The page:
5 Commandments of Great Business Writing

Courtesy of Inc.com

Great business writing isn’t just about style. It’s about survival.

Jessica Stillman

Great business writing isn’t just about style. It’s about survival. If your sales copy isn’t compelling, people won’t buy your products. If your interoffice communications are unclear, that will hold back collaboration. No one will invest in your business if you can’t articulate why it’s going to succeed. 

Experts have even identified bloated, jargon-filled writing as a warning sign that a company has deeper strategic or execution problems it’s trying to paper over with bloviating prose. 

Writing well will make or break your business (or your career). So how do you get good at it? As someone who makes their living writing, I’m always on the lookout for useful advice, and I recently stumbled across a great list of tips from AngelList co-founder Babak Nivi

Some of them have either already been covered to death (cut as many words as you can!) or I personally find oversold (such as “avoid adjectives,” which while not totally without merit, focuses on a relatively minute concern). But several of them seem to me good enough to merit commandment status. 

1. “Business writing is a customer service problem.”

If there is one thing I wish I could imprint on the brains of my editorial and ghostwriting clients above all others, it is this principle — writing is not about you, your feelings, or your accomplishments. It’s about serving the reader. Nivi frames this truth in a particularly succinct and business friendly way when he admonishes entrepreneurs and others to see writing as a customer service problem. 

“You’re not the star — the reader is. Help them get what they want, as quickly and effectively as possible. They might want to solve a problem. They might want to be persuaded. Give ’em the goods,” he instructs. 

2. “Sum it up in a tweet.” (Or a headline) 

When I sit down to write an article, I always start with a headline. After I work on it awhile, I may go back and rework that headline because my thinking has shifted. That’s fine (good, in fact; writing is about thinking, not just expressing). But if you don’t start with a clear destination in mind, expressed in the form of a headline (or, as Nivi prefers, a tweet), you’re likely to waste a colossal amount of time.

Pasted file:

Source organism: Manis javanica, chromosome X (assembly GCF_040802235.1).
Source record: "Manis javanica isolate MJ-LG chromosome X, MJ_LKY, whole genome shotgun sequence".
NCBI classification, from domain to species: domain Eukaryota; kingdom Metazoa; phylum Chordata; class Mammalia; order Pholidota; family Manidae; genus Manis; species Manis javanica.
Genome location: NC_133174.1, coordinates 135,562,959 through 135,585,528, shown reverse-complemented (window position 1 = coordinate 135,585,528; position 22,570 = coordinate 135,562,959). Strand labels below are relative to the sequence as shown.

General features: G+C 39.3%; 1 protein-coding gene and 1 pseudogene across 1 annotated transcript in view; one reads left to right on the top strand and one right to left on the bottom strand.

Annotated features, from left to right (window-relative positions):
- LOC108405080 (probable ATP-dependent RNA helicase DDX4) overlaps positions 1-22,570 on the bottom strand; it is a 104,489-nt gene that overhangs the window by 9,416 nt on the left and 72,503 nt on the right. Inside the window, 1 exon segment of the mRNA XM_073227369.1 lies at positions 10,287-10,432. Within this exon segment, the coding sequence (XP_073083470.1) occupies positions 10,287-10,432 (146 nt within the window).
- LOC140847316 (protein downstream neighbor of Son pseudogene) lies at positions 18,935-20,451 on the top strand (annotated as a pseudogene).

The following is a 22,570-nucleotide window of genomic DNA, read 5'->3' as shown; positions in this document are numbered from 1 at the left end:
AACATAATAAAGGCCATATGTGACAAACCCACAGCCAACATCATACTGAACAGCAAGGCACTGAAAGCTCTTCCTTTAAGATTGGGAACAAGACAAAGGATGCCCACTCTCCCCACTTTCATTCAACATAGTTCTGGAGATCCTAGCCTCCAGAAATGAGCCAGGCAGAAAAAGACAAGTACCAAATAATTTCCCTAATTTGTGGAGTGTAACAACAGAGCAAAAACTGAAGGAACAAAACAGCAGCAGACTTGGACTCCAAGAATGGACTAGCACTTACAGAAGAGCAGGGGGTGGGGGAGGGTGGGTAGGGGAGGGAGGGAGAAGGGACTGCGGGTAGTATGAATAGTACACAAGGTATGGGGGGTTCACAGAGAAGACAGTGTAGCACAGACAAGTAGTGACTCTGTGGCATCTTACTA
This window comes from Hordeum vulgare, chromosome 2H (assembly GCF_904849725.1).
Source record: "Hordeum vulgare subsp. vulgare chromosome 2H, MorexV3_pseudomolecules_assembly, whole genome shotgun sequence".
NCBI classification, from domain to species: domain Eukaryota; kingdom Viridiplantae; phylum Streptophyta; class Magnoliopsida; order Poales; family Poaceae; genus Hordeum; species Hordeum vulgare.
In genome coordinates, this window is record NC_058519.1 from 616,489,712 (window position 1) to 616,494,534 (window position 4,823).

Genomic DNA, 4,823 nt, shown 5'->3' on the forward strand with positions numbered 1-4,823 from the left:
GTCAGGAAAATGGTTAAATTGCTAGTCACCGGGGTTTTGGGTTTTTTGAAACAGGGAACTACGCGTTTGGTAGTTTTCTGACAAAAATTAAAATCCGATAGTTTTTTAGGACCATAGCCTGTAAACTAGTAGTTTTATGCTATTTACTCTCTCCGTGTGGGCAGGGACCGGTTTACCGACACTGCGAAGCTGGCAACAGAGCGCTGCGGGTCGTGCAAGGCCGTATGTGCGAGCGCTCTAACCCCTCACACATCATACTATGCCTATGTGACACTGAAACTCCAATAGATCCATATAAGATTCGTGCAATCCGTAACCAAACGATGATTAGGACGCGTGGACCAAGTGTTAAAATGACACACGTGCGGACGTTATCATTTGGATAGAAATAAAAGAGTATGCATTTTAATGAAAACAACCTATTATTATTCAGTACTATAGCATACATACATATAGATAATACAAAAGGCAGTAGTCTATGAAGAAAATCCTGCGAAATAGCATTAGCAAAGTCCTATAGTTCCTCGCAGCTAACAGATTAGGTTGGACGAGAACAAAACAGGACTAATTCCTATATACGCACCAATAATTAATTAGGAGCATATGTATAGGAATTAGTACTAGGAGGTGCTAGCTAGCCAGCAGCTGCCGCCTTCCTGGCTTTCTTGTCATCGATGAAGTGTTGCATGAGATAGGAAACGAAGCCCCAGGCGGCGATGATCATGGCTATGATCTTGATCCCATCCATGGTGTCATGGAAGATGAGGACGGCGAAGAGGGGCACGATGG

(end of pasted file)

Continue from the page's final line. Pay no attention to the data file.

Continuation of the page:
And if you can’t sum up what you’re saying succinctly at the end, you’re really in trouble. “If the tweet isn’t compelling, the rest isn’t compelling,” Nivi writes. “The ideal tweet absolves the reader from reading further. Sequoia says, ‘Summarize the company’s business on the back of a business card.'”

3. “Writing is rewriting.”

Jeff Bezos, who built a famously writing-centric culture at Amazon, once warned in a shareholder letter that writers often “mistakenly believe a high-standards, six-page memo can be written in one or two days or even a few hours, when really it might take a week or more.” Believe Bezos. Writing well is an iterative, time-intensive process. 

Two conclusions follow from that truth, one probably more welcome than the other. The good news is that it’s perfectly fine if your initial draft is garbage (in screenwriting, this is memorably called “a vomit draft”). That’s normal. The bad news is making it great, while possible, is going to take much longer than you probably expect. 

Or, as Nivi puts it: “Write down your thoughts in a stream of consciousness. Don’t get hung up on diction. Then spend most of your time rewriting and reorganizing — sweat the details. I’m still rewriting posts days after I’ve published them.” 

4. “Don’t write your thought process.”

Remember how I said if you don’t start with a destination in mind you’re going to spend a whole lot of time wandering around on the page looking for your point? Well, too often writers groping around for something to say then fail to cut out all the evidence of that groping afterward. The result is unfocused, overlong writing (often with unnecessary, throat-clearing introductions).  

“The final draft shouldn’t mimic the path you took to come up with the idea. Instead, start the piece with a conclusion and make your best case,” says Nivi. 

5. “Scrutinize every word for bias and rhetoric.” 

That struck me as a fresh and important rule from Nivi. “Are they an ‘unruly mob’ or ‘patriots’? Perhaps neither–just call them by their name. Argue the other side of every word, at least to yourself. Learn more about bias,” he writes.  

Sure, it’s important to avoid unintentionally offending people with a poorly thought out word choice, but scrutinizing your text for bias also helps you root out your own unexamined biases and think more logically, which can only be good for you and your business.

Published by Raffaele Felaco

I am an enthusiastic leader with strong background in direct and indirect sales with an exten- sive experience in both retail and wholesale business. I have been fortunate to have worked alongside teams in structured environments both in Italy and abroad over the last 20 years, en- abling me to develop strong leadership skills, a natural approach in effective communication, the ability of positively influencing others and master complex business negotiations.

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